A key distinction between a sublease and an assignment is that the privity of contract exists between the sublandlord and the subtenant and not between the subtenant and the landlord, absent a written agreement between the landlord and subtenant. In the event of a default, the landlord may enforce the terms of the lease against the tenant, but not the subtenant.
Parties’ motivation when negotiating
When negotiating an assignment and sublease provision, the perspectives and interests of the parties are important.
Typically, landlords want to recover what they are entitled to under the lease and protect themselves against default; want control over the type of business, which may follow the original tenant, so that the quality and marketability of the property is not adversely affected; want to protect their investment, including avoiding increased environmental or other liability exposure, and the welfare of other tenants; want control over the use of the property, including the impact on parking, traffic, utilities and zoning issues; may have concerns about shared space arrangements such as signage, alternations to the space and increased utility demands; and want a credit-worthy tenant.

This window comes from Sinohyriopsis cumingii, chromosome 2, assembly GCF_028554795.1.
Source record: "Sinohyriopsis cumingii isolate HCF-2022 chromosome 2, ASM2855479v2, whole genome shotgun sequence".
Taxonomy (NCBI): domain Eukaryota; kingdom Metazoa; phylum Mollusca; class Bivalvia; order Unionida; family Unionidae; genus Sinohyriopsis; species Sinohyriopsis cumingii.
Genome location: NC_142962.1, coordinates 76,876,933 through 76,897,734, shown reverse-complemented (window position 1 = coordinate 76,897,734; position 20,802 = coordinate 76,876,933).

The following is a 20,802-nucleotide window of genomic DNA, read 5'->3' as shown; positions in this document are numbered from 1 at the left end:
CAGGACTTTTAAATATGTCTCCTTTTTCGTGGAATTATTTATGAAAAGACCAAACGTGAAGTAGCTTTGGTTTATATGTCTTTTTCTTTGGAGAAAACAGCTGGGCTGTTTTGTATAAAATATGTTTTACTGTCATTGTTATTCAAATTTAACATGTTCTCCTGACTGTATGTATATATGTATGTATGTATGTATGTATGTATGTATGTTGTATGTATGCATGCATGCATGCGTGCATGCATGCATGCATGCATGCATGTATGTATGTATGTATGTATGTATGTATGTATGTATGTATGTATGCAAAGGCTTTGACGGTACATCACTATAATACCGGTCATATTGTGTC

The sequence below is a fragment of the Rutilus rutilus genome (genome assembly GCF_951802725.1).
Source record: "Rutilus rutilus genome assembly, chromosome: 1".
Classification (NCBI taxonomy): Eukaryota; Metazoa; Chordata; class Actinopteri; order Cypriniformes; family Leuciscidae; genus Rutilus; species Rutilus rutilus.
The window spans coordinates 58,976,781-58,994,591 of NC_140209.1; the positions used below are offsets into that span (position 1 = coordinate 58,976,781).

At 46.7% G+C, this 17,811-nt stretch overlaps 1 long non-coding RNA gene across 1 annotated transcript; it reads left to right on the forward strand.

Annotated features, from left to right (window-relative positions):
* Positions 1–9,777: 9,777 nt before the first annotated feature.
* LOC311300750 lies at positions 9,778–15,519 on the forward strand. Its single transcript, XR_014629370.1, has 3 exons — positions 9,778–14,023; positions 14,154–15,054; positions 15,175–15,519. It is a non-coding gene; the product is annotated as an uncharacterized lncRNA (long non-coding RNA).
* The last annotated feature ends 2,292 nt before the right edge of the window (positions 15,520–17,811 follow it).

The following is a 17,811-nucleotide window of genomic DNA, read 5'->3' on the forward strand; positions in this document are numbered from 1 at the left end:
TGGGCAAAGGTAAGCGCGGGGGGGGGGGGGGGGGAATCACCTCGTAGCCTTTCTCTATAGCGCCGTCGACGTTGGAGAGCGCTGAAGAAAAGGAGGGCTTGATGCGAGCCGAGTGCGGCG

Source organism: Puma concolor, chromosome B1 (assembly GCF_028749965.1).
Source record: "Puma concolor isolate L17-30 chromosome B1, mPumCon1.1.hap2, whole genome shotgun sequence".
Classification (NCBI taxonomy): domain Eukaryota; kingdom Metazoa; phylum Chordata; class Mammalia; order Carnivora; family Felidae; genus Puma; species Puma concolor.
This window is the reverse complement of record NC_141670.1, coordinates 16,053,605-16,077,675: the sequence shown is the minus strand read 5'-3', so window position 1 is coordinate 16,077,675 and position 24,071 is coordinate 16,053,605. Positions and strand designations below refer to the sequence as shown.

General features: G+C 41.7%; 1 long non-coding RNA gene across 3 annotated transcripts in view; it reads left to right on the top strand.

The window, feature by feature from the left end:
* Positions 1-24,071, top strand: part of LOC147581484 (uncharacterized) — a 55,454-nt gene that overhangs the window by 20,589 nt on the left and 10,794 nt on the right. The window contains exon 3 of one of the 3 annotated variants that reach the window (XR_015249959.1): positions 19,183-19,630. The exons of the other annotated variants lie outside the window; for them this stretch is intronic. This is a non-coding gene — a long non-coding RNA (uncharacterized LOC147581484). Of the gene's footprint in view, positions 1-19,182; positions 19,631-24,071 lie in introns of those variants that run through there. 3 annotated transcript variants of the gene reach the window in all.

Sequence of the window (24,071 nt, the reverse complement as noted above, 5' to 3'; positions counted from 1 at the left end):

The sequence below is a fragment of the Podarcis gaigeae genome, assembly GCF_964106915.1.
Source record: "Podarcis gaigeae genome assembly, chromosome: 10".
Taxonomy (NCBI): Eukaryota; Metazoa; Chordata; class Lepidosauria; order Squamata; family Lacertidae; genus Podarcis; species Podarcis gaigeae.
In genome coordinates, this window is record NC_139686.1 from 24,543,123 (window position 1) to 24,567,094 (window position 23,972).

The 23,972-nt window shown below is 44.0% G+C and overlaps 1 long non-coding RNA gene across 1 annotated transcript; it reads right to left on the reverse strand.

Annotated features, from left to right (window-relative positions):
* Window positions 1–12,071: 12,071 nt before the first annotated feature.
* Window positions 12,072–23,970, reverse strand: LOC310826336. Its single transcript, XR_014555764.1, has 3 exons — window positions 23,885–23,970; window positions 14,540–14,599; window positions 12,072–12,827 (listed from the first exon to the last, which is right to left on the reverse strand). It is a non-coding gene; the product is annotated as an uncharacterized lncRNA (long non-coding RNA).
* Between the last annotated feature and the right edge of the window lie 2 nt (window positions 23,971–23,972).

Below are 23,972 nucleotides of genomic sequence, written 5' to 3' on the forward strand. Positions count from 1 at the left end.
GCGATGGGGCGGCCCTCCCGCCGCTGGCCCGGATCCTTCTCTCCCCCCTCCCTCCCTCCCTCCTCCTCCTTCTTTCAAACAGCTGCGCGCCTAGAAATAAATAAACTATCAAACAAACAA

Tenants want flexibility to make changes and create revenue if the business needs change over time; prefer to have the ability to freely assign or transfer all or part of its interests in the lease or property without landlord’s consent; and want flexibility in the event of a change of control, merger or sale.
Every transaction is different and careful consideration should be given to the specifics of each deal while keeping in mind the perspectives and interests of each party. Several key issues to consider when negotiating assignment and sublease provisions are as follows:
1. Landlord’s consent. Obviously, tenants would prefer to assign the lease or sublet the property without the landlord’s consent. Landlords reject such unrestrained freedom. The clauses that have been negotiated between these two extremes are endless.